“I met a lot of very interesting people, like a guy who is involved with NASA and is building rockets. And when I went for a job interview in London one time, I just called up a friend I had met while studying abroad and asked if I could crash on his couch for a couple of days. That of course was no problem,” says Sophus Svarre Rosendahl.
Today, he is a board member of the DSA (Danish Students Abroad), an organization that works with student exchange to encourage CBS students and other Danes to reap the benefits of attending schools and universities abroad.
His own interest and passion about staying abroad stems from a six-month enrolment at Harvard. That was back in 2016. He’s an intern for global consulting firm McKinsey & Co, and believes that his six months abroad may have had a positive impact on his employment.
“When I was being interviewed for my current internship, we quickly got to talking about my time as an exchange student and what I got out of it,” he explains.
An obvious obstacle for students who want to travel and live abroad is money. “It’s complicated, and often there’s an economic burden as well,” recognizes Sophus Svarre Rosendahl.
He points out that the organization does not have “a bag of money”, but that the DSA can help identify the scholarships that a particular student can apply for, and how to write the best possible application.
Going abroad can be very challenging
One of the people who did make use of the available scholarships is current CBS student Frederikke Kaysen who also studies International Business. She is one of the lucky few who got accepted into the GLOBE program, and she has spent a big part of her time as a student abroad.
The GLOBE program consists of people from CBS, the Chinese University of Hong Kong, and the University of North Carolina at Chapel Hill where the whole group spends a semester at each university. According to Frederikke Kaysen, studying in Hong Kong and the USA is very different to studying in Denmark.
“You live around campus at these universities, and you can’t really have a job. I knew it was going to be expensive,” says Frederikke Kaysen. This is also the reason she applied for a load of scholarships before leaving Denmark.
“I did get some money, but it was a lot of work,” she says and elaborates: “It’s something you really have to do.”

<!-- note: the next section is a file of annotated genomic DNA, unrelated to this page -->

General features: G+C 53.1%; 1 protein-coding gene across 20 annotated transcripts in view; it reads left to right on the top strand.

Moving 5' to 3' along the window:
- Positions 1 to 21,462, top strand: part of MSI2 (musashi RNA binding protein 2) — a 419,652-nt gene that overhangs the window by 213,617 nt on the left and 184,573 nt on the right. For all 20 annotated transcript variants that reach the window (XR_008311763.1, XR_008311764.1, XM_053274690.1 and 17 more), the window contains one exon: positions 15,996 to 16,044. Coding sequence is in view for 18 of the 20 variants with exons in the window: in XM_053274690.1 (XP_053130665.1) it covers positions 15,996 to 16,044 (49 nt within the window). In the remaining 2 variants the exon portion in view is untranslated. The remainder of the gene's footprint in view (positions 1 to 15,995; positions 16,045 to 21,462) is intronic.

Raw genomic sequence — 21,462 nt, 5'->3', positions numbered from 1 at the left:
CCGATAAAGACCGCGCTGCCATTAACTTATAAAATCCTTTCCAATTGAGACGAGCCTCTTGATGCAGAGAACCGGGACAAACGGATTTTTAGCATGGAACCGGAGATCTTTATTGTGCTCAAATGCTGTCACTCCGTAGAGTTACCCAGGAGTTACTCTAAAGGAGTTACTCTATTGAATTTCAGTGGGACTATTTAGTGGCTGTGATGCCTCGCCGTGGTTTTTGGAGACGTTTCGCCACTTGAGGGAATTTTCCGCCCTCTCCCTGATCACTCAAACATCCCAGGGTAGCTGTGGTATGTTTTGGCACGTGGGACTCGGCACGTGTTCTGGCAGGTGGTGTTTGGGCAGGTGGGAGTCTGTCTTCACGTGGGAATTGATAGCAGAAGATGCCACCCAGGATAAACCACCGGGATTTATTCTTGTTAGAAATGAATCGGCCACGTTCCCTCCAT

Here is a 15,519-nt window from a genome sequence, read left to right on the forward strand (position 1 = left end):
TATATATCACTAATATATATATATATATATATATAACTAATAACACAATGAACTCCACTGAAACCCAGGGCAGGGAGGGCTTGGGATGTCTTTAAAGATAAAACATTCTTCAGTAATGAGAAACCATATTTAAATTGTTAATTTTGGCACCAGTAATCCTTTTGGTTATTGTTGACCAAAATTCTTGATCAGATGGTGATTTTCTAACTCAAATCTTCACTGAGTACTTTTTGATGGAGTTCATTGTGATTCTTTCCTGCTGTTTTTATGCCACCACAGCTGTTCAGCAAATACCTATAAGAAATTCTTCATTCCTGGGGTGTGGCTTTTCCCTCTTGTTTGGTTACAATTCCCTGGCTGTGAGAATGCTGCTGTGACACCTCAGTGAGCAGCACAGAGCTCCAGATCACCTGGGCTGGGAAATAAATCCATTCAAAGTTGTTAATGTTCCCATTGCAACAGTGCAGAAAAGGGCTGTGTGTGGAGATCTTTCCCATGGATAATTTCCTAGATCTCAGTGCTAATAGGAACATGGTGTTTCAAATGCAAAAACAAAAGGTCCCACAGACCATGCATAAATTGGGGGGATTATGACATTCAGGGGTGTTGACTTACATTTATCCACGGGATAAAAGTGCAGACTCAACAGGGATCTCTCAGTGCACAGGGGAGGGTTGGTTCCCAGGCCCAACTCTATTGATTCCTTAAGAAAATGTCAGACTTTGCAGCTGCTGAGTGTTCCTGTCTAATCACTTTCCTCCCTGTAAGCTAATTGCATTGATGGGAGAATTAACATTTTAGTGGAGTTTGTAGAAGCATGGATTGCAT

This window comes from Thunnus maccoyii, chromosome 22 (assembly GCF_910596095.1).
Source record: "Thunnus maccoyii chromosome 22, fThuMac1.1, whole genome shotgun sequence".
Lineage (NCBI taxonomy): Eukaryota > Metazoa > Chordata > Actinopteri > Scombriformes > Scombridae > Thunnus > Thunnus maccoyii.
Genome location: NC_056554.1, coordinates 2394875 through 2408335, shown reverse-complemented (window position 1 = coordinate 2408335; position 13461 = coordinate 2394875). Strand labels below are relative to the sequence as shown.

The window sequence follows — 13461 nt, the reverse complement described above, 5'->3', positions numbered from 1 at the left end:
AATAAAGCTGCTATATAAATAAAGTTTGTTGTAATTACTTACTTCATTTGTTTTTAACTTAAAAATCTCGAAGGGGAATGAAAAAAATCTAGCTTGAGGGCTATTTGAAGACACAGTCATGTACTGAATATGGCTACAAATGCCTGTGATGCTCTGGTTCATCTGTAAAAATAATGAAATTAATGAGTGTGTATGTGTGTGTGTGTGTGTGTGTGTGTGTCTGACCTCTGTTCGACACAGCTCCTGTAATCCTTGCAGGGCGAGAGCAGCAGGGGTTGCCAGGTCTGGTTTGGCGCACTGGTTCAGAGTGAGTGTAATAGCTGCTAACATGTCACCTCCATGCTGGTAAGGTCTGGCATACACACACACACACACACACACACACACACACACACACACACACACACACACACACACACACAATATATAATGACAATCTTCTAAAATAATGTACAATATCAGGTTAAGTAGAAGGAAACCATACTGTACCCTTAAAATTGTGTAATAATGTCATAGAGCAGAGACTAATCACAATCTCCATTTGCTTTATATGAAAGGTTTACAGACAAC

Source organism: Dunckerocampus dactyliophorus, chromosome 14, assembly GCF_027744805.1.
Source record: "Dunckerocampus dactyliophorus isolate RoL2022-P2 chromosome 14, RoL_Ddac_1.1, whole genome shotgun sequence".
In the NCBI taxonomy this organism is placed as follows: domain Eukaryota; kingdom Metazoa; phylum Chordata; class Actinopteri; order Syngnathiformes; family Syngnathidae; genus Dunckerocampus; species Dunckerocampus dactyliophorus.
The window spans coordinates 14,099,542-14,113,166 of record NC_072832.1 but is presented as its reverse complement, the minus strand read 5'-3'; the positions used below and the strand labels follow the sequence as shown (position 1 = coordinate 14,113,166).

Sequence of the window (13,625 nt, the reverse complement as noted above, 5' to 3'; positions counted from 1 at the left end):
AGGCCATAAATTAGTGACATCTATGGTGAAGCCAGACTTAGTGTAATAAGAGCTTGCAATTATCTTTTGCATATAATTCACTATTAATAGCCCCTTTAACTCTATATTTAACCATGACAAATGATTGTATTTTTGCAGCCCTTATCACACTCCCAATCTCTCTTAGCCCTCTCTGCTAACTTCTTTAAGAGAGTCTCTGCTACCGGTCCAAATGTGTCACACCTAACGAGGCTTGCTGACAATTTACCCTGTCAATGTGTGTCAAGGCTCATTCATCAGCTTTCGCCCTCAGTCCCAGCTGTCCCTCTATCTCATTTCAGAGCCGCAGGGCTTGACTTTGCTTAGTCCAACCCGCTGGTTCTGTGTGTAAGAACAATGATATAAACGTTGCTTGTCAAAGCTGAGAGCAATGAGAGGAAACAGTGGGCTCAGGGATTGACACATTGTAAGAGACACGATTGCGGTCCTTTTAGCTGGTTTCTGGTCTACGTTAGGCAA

Money is nowhere near the only challenge when you find yourself living and studying in another country. But organizations like DSA can also help with these issues.
“It can be things like how to get a student visa, how to find a place to live, and stuff like that,” says Frederikke Kaysen.
The GLOBE program and its network helped her with that, but she points out that these things can be very tricky when you want to study in a foreign country.
She had lived in Thailand for half a year before being accepted into the GLOBE program at CBS, so she had a fairly good idea of how to go about these things. But she is fully aware that, for a lot of people, it can be very challenging. That’s part of the reason she got involved with the DSA.
Politics are important
Another reason is that Frederikke Kaysen really likes the political groundwork carried out by the organization.
“The DSA tries to be politically involved. It’s cool that someone is speaking for this cause to help us students,” she says.
This is also a very important point for Sophus Svarre Rosendahl, who mentions a discussion that went on last fall about SU (money that Danish students receive from the state) and a suggestion about changing how a student would qualify for it. This suggestion would have hurt exchange students, and the DSA was very engaged in this debate.
“This suggestion was thrown out and the DSA was very quick to voice our concern in the press,” says Sophus Svarre Rosendahl.
Both Sophus Svarre Rosendahl and Frederikke Kaysen have bright futures ahead of them, and studying abroad most likely played a key role in this. Sophus Svarre Rosendahl is going to Oxford this fall to study for his Master of Science in Financial Economics, and Frederikke Kaysen has a job waiting for her at Maersk Management Consulting when she finishes her degree at the end of the semester.
They both want to continue the good work in the DSA so they can make studying abroad even easier for future generations.